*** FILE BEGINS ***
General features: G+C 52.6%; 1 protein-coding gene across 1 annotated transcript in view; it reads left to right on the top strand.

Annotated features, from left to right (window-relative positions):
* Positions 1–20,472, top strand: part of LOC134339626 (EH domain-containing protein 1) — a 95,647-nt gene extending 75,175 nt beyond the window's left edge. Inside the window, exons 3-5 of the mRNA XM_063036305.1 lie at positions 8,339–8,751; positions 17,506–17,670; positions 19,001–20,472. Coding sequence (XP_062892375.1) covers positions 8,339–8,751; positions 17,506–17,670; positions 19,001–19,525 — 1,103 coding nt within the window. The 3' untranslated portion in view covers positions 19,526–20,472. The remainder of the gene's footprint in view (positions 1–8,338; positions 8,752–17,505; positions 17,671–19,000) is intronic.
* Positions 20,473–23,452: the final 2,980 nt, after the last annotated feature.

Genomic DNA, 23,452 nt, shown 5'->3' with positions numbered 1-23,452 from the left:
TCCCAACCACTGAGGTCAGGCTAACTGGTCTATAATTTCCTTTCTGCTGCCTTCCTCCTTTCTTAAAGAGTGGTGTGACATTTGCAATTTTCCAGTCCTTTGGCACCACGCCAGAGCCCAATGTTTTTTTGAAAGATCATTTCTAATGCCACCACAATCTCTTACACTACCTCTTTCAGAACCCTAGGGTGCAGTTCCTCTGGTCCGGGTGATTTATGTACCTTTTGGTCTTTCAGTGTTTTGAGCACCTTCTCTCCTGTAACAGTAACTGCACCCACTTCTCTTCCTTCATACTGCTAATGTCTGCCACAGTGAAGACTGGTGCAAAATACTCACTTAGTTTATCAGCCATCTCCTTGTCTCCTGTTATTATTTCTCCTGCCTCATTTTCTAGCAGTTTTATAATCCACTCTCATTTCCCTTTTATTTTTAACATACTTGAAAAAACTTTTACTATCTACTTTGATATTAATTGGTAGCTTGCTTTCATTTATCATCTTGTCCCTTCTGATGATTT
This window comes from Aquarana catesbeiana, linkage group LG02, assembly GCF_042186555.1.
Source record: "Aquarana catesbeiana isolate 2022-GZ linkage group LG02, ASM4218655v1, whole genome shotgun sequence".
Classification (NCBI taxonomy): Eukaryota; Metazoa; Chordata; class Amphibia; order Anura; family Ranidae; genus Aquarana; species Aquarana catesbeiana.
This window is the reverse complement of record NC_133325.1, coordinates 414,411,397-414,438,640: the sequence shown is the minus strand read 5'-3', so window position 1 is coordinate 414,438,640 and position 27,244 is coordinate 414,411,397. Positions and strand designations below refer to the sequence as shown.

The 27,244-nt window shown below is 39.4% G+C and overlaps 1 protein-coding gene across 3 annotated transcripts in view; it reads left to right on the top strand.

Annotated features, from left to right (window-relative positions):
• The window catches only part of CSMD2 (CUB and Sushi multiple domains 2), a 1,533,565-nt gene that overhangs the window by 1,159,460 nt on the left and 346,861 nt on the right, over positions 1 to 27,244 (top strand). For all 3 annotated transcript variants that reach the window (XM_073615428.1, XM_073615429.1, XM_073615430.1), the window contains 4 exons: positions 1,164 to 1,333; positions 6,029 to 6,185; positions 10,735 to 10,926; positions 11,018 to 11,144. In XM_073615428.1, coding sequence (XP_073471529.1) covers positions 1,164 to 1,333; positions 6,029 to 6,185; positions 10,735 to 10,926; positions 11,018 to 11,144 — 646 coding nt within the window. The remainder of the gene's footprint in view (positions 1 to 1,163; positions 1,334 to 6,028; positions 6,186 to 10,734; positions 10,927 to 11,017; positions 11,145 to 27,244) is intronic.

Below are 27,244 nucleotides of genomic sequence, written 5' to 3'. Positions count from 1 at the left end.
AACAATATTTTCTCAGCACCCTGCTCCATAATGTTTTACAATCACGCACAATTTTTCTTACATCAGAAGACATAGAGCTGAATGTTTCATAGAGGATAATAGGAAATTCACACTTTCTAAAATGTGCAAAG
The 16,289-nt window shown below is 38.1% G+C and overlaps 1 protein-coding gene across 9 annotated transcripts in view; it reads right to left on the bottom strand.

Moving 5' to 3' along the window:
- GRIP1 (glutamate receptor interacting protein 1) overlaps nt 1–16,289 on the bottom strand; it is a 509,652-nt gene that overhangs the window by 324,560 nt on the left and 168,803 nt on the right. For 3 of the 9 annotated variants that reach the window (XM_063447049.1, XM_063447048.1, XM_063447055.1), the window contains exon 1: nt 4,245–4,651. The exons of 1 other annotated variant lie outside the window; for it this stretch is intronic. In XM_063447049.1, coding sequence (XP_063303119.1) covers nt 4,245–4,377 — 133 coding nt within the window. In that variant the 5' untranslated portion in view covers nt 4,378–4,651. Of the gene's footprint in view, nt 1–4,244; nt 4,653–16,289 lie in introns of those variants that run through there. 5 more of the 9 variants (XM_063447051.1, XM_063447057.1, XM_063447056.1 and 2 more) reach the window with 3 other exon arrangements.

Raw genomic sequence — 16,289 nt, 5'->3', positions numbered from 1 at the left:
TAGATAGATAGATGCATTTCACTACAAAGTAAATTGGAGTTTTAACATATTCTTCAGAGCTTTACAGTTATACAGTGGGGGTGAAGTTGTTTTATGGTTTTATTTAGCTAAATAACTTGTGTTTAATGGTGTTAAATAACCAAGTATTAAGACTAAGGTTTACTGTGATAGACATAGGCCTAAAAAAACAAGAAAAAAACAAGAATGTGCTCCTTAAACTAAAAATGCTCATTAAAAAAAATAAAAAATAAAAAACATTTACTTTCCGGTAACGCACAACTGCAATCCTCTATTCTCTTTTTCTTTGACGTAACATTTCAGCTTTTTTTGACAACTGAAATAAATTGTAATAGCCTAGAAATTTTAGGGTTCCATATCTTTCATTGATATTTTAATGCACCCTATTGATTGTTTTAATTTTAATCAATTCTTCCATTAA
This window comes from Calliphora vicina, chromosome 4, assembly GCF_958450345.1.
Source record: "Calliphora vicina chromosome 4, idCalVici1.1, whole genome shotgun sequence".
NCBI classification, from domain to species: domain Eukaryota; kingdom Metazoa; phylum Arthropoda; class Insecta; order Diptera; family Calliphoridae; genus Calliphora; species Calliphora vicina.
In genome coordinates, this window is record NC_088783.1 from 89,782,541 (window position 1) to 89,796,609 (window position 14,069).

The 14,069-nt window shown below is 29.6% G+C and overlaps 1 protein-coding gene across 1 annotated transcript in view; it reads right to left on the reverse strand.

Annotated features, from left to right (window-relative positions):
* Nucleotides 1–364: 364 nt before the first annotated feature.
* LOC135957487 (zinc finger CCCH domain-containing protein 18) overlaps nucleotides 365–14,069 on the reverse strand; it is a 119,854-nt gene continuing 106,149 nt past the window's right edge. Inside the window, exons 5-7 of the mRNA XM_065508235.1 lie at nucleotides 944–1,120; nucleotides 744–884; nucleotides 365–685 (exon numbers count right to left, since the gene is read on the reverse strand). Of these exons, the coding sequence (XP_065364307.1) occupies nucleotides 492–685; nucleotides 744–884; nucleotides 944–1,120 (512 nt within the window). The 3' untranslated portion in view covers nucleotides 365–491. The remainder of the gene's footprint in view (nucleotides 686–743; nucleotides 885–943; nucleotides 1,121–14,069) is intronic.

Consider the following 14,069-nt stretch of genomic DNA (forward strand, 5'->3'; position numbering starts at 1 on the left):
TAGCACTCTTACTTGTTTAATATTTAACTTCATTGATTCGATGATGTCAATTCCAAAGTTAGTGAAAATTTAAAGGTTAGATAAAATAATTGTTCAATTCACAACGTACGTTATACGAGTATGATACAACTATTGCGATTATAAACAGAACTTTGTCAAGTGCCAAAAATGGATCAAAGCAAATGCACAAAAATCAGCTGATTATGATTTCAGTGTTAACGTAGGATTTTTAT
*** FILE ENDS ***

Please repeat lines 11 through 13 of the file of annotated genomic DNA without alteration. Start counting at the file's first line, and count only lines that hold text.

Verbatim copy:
The 27,244-nt window shown below is 39.4% G+C and overlaps 1 protein-coding gene across 3 annotated transcripts in view; it reads left to right on the top strand.

Annotated features, from left to right (window-relative positions):
• The window catches only part of CSMD2 (CUB and Sushi multiple domains 2), a 1,533,565-nt gene that overhangs the window by 1,159,460 nt on the left and 346,861 nt on the right, over positions 1 to 27,244 (top strand). For all 3 annotated transcript variants that reach the window (XM_073615428.1, XM_073615429.1, XM_073615430.1), the window contains 4 exons: positions 1,164 to 1,333; positions 6,029 to 6,185; positions 10,735 to 10,926; positions 11,018 to 11,144. In XM_073615428.1, coding sequence (XP_073471529.1) covers positions 1,164 to 1,333; positions 6,029 to 6,185; positions 10,735 to 10,926; positions 11,018 to 11,144 — 646 coding nt within the window. The remainder of the gene's footprint in view (positions 1 to 1,163; positions 1,334 to 6,028; positions 6,186 to 10,734; positions 10,927 to 11,017; positions 11,145 to 27,244) is intronic.